The lower end of the esophagus is protected by a valve called the Lower Esophageal sphincter (LES). This valve opens to allow food from the esophagus into the stomach and then closes up to protect the esophagus from the acid content of the stomach. Several conditions can compromise this valve, allowing gastric content into the esophagus. As in adults, infants also suffer from heartburn on occasions. This is mainly attributed to the fact that infants consume essentially liquid and soft foods, which tend to be rich in diary proteins. The most unfortunate part of infant acid reflux disease is that, unlike in adults, it is very difficult to determine if an infant has developed chronic gastroesophageal reflux disease. An infant is most unlikely to be able to complain of heartburn or any symptoms of the disease.
Acid reflux in infants is always as a result of a lot of factors, however, most of the causative factors tend to be aggravated by the fact that infants, spend a great deal of their days lying on their back or in a supine position and consume mostly liquid food. The tendency for liquid food to cause regurgitation, when combined with the pressure lying in a supine position exerts on the lower esophageal sphincter (LES) constitutes a greater risk of reflux acid incidence in infants. The incidence, however, could also be attributed to some other factors like, the anatomy of the infant’s stomach, improper or incomplete development of the lower esophageal sphincter during fetal growth, poor diet, overweight, food allergies and a host of other factors.
Because infants, unlike adults, cannot complain of symptoms or explain how they feel, it is always very difficult to know when an infant is suffering from acid reflux. The best bet is to consult a pediatrician. Nevertheless, there are signs and clues that you may look out for in your infant that could suggest the presence of the disease. Some of these clues are:- Sleeping problems.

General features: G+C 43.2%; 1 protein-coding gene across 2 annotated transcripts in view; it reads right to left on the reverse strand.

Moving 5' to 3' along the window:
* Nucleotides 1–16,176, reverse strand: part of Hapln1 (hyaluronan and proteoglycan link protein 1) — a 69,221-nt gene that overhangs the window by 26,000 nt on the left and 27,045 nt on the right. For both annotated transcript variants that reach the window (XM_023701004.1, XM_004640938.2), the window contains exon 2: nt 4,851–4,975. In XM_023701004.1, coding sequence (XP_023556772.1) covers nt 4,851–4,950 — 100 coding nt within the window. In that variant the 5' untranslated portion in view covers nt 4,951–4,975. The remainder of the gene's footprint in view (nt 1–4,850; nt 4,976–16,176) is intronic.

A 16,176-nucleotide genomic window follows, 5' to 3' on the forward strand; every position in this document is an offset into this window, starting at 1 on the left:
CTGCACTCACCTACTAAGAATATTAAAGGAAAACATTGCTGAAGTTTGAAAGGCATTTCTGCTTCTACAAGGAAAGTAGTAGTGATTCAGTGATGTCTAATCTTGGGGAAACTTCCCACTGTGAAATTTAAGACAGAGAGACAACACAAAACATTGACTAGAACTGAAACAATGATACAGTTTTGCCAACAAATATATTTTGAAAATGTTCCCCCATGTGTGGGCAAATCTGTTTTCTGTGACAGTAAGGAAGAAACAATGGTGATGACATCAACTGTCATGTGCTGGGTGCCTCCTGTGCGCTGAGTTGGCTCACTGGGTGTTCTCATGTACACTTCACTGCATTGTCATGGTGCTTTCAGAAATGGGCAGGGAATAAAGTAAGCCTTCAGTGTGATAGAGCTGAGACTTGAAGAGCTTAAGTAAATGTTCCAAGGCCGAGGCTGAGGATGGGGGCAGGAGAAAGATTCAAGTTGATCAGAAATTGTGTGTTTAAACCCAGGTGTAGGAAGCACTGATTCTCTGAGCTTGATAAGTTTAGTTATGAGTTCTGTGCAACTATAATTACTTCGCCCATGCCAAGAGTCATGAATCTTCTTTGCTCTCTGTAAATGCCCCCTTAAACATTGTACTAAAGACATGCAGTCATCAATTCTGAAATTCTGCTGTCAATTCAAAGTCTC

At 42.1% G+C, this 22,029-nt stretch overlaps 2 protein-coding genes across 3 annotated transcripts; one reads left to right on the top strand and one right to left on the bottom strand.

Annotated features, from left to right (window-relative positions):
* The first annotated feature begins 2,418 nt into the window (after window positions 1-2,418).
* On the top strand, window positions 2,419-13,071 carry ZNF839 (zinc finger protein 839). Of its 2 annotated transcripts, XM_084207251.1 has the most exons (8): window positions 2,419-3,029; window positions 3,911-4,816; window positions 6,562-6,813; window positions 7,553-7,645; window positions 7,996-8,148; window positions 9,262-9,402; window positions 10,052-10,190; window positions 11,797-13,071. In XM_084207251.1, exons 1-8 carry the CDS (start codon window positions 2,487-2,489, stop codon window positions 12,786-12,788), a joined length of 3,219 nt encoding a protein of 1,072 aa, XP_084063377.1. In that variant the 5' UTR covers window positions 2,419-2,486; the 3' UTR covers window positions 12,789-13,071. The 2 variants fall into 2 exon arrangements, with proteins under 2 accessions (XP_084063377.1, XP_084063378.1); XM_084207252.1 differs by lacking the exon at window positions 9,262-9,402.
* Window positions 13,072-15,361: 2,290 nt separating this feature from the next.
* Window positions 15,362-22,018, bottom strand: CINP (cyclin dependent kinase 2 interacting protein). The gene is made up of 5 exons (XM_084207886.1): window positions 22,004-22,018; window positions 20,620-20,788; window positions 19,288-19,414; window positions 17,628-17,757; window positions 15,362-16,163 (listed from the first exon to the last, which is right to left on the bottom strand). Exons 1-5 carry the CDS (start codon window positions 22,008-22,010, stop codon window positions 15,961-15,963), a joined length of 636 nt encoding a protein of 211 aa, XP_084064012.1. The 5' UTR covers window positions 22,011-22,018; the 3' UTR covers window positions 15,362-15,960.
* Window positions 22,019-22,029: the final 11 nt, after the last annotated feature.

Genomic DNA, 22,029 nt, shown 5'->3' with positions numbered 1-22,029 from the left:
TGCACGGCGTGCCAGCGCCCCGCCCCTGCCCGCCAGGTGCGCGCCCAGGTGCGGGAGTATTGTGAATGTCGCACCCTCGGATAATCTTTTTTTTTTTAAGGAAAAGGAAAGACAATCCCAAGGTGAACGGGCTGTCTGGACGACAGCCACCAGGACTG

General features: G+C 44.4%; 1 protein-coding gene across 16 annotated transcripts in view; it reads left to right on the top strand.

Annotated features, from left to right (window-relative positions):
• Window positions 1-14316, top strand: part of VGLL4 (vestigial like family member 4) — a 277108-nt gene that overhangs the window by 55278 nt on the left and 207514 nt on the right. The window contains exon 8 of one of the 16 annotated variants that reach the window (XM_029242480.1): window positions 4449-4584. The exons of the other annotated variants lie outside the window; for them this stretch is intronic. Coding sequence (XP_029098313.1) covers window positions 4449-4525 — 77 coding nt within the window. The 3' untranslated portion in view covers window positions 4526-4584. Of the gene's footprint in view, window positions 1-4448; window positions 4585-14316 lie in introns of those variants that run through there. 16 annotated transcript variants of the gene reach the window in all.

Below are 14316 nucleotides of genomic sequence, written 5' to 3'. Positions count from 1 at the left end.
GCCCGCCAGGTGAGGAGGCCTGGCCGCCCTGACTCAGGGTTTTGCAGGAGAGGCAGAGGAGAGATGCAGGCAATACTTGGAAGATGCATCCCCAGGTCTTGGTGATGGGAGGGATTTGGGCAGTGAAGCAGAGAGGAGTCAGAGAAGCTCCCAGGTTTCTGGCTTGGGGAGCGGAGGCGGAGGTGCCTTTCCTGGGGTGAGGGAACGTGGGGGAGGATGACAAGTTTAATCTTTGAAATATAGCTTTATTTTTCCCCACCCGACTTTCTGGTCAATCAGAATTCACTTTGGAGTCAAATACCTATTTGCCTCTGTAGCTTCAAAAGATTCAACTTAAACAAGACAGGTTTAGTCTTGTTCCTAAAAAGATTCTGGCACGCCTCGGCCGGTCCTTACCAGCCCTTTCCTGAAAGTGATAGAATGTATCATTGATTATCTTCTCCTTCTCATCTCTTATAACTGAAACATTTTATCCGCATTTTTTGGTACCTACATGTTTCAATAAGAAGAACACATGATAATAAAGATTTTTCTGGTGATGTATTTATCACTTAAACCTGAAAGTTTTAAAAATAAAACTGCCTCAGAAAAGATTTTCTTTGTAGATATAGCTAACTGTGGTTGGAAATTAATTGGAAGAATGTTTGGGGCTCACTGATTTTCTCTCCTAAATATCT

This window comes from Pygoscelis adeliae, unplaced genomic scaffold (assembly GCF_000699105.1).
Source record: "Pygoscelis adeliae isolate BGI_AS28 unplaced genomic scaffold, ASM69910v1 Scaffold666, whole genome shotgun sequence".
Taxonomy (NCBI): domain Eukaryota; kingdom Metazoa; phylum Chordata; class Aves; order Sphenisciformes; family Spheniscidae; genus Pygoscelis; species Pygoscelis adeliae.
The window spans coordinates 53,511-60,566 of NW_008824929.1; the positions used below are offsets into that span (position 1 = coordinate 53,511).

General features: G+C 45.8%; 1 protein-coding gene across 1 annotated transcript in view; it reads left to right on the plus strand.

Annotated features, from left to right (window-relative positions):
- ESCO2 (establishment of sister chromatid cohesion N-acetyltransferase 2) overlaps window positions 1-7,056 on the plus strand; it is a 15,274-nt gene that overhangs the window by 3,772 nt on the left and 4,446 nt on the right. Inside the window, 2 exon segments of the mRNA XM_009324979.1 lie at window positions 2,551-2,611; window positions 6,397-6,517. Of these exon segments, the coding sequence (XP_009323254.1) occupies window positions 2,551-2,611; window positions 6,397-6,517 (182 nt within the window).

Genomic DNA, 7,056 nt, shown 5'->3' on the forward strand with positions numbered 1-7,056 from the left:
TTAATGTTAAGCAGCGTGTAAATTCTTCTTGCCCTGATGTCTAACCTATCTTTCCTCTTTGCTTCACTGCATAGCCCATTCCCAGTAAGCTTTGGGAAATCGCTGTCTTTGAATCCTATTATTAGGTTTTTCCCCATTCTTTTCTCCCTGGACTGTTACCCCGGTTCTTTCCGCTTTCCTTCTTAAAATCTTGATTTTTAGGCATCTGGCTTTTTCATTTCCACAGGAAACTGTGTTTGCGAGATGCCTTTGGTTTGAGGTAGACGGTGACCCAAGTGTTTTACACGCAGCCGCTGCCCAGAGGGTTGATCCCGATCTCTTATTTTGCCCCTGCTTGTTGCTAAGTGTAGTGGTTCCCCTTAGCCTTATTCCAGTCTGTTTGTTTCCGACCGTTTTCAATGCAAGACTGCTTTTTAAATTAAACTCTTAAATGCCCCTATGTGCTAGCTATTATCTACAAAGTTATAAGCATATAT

– Weight loss.
– Lack of appetite.
– Spitting up frequently.
– Unusual irritability.
– Chest pain.
– Sore throat.
– Bad breath.
– Crying. Acid reflux disease can also cause respiratory problems including pneumonia, strictures and ulcerations on the esophageal wall, and malnourishment. Although, these signs don’t always mean your infant is suffering from acid reflux disease, but they constitute a good enough reason to go see your pediatrician.
Of course, there are a few things you could do to help your child avoid acid reflux. Simple things like changing the child’s food, keeping him/her upright for some time, especially after eating, keeping a eye on the child for any sign of chest pain or heartburn and a host of others. This extra attention could be all your child really needs.